Print and Go Back New York Horse Racing [Print without images]

Thursday, January 19, 2012
Sad days at the races

By Bob Ehalt

As colorful and exciting as racing may be, there are times when it can turn dark and disturbing, with only a thin line separating life from death.

On a bitterly cold weekend at Aqueduct, the many dangers faced in every race by horse and rider were put on display through a harrowing pair of grotesque spills that claimed the life of two horses and sent three jockeys to the hospital.

Fortunately, none of the riders suffered serious injuries, but the next time anyone gets peeved at what they perceive to be an ill-advised ride, visions of what happened this weekend should put the challenges a jockey faces into a sharper perspective.

The first incident occurred in Saturday’s fourth race, when Scorper, while racing in about the four path, went down with jockey Alan Garcia. Quickly coming up behind them, Hardshell could not avoid Scorper, tripping over him and hurling jockey Junior Alvarado to the ground.

While Hardshell ran off after the spill, Scorper suffered a fractured left ankle and had to be put down.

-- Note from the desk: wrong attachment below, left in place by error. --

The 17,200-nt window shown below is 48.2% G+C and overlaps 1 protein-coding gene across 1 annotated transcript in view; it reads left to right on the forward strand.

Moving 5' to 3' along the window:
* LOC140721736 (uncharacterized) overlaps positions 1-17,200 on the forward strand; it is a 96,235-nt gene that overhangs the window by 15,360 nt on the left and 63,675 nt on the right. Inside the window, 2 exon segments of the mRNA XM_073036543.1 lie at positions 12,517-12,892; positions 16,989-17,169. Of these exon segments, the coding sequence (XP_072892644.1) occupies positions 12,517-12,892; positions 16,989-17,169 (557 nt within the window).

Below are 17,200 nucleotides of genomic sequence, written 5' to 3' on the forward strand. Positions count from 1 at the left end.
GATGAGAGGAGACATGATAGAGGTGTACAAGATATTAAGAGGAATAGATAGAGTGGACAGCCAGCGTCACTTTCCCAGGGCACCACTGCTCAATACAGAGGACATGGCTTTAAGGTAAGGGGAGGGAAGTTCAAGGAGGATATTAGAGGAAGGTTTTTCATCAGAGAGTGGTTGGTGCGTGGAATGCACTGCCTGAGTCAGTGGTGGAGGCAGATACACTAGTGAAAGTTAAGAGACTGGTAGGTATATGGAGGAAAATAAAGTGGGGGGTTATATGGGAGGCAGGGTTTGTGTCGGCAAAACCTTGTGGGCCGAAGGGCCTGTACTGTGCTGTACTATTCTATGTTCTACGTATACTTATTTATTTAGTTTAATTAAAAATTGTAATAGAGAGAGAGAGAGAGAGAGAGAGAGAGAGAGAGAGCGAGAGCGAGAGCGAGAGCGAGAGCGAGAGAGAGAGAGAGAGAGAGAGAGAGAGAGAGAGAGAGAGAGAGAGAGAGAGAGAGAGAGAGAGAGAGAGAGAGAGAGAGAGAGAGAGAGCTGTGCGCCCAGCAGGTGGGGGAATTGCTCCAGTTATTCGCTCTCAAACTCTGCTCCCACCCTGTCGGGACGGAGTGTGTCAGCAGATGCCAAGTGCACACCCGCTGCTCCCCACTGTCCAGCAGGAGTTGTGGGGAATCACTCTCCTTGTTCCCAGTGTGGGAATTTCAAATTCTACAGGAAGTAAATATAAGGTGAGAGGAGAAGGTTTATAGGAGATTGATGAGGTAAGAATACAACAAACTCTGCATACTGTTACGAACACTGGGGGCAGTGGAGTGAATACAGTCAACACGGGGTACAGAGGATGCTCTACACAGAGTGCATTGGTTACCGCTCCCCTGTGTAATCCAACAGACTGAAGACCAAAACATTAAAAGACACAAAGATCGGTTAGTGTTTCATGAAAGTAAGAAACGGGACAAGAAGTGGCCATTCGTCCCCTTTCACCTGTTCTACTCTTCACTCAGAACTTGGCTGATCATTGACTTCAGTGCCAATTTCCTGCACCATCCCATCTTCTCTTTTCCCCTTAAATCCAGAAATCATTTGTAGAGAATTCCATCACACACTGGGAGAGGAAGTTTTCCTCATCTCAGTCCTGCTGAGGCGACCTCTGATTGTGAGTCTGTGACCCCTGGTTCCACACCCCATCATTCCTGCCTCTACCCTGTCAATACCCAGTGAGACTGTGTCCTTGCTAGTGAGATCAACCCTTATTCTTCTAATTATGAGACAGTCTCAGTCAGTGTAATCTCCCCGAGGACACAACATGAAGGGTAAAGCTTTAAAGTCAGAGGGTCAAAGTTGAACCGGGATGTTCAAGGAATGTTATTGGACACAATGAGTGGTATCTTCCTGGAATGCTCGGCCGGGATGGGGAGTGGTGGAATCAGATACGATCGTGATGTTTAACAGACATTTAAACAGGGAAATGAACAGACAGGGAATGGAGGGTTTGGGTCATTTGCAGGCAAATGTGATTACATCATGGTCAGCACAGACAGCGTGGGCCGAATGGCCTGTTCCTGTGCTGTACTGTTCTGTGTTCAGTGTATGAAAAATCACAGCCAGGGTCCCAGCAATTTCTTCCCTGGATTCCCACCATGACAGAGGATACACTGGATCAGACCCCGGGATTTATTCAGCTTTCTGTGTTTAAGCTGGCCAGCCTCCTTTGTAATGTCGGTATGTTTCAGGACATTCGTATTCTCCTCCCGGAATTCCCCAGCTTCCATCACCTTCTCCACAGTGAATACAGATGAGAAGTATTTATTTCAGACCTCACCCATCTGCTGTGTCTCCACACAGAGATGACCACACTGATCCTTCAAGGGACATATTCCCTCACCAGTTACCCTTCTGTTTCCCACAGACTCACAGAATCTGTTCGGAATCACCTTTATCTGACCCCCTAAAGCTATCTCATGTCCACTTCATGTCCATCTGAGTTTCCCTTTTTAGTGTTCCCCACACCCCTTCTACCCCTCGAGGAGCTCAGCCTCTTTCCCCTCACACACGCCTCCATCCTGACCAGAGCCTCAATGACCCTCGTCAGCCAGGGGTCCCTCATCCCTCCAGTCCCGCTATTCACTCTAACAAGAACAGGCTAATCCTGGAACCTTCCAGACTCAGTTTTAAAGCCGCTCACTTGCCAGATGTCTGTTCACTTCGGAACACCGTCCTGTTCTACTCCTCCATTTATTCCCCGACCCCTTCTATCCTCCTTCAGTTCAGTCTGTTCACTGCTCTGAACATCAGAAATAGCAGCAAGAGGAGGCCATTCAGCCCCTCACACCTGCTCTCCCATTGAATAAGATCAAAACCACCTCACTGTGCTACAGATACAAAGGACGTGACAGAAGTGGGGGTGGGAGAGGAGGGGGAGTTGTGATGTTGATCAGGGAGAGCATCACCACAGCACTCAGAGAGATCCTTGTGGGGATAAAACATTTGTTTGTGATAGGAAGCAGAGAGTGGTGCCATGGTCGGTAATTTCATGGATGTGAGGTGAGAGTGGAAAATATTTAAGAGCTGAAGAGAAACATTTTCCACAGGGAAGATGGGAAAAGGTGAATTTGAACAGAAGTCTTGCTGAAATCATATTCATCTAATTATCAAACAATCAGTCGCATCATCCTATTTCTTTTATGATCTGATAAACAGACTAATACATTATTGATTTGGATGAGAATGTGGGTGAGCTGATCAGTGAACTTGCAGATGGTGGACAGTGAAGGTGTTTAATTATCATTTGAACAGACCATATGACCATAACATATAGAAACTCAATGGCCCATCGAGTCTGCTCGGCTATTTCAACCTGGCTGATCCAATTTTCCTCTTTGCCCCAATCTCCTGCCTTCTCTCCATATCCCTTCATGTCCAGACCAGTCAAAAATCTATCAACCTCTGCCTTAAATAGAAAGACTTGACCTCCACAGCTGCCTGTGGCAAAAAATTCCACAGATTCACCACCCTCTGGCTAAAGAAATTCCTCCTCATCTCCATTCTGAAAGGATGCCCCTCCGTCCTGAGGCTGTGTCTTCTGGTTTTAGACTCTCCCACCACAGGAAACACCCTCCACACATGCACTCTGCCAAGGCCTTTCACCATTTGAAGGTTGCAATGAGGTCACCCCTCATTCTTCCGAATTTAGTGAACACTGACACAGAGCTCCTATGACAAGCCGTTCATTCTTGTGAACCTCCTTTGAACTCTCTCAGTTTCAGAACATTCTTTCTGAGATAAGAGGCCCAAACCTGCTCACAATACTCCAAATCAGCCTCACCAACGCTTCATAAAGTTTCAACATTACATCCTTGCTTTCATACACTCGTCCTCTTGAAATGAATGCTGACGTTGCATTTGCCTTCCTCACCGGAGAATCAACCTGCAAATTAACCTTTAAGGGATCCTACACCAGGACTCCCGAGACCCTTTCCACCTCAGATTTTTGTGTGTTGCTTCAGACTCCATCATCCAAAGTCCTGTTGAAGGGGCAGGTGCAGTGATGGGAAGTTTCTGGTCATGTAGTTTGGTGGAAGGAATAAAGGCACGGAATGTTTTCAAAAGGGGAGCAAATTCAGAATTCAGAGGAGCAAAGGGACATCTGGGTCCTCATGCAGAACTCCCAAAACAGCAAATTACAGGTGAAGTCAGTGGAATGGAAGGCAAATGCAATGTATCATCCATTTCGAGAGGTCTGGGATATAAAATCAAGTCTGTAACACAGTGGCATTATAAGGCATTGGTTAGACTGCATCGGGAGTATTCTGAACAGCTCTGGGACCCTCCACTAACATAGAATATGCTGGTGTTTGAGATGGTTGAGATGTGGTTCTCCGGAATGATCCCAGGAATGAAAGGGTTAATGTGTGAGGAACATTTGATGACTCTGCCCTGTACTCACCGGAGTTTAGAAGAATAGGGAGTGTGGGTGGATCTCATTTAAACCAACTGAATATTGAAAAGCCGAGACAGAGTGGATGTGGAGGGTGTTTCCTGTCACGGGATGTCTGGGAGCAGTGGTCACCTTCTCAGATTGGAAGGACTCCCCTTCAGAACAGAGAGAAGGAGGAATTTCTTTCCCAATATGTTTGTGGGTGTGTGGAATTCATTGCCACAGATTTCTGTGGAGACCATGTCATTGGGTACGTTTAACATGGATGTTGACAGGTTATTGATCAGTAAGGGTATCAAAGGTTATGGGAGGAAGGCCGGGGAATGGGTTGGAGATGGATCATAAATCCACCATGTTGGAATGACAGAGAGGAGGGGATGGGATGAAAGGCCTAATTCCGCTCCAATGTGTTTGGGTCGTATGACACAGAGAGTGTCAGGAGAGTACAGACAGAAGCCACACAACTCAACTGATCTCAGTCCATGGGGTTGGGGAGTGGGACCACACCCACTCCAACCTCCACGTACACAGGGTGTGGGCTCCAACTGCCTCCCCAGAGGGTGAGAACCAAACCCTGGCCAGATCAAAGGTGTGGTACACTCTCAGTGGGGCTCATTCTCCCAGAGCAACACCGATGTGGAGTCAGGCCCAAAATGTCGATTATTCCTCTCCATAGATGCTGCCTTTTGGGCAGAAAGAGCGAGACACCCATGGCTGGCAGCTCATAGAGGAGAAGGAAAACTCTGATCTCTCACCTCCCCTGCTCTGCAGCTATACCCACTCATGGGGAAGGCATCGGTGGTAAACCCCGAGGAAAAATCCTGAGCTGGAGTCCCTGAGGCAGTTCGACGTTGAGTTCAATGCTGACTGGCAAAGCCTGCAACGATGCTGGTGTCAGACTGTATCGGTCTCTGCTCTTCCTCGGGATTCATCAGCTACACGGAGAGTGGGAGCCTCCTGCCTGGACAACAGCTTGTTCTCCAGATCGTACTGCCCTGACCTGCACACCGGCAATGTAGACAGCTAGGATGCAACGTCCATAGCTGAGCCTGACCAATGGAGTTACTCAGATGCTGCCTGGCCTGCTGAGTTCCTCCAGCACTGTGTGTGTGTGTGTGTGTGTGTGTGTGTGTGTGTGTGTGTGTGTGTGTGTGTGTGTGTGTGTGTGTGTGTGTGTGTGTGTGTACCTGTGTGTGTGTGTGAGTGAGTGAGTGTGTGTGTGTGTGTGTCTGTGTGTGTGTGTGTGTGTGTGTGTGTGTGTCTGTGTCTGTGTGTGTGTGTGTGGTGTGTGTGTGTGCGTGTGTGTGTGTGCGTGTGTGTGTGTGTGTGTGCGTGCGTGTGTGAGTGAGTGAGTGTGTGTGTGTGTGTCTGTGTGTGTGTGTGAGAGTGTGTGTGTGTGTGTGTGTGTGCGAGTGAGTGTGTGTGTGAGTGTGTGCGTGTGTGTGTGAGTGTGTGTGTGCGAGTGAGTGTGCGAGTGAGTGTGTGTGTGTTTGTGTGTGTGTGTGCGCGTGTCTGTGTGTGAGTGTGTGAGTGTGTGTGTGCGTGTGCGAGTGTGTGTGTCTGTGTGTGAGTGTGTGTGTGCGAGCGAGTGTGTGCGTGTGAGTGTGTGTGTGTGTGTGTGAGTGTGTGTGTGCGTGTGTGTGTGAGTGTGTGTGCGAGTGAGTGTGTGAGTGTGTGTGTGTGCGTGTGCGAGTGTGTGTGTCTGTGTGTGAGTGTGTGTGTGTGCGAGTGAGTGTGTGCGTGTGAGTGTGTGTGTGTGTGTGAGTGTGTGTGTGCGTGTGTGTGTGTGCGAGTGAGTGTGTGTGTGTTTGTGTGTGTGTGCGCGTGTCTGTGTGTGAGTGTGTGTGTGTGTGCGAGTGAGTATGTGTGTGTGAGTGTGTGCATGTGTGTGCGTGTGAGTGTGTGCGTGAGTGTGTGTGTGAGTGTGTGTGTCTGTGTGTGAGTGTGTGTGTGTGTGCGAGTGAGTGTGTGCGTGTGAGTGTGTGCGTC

Garcia and Alvarado were taken to North Shore University Hospital, where scans and x-rays came back negative. Alvarado managed to ride on Sunday’s card, while Garcia elected to sit out on Sunday and Monday with a sore back. He is tentatively scheduled to return Thursday.

The following day, after the field crossed the finish line in the ninth race, Raw Moon suffered a fatal heart attack and collapsed to the ground with jockey Ryan Curatolo.
Fundsalo Jones, ridden by Jackie Davis, crashed into the stricken Raw Moon, unseating Davis.

Curatolo was able to walk away from the spill, while Davis underwent x-rays and scans at North Shore that also came back negative.

Davis missed Monday’s card but she is also expected back Thursday.

"Her initial X-rays were negative, but she told the doctors she was still in pain, so they did a CT scan, and that was also negative,” said Davis' agent Roger Sutton. “She was hurting, but she’s tough.”

As sad as the two accidents were, there could have been an even worse catastrophe because of the size of the two fields. There were 10 horses in Saturday’s race and 11 in Sunday’s, creating the possibility for much larger spills.

On afternoons that cast a somber pall over a day at the races, that might be the lone silver lining.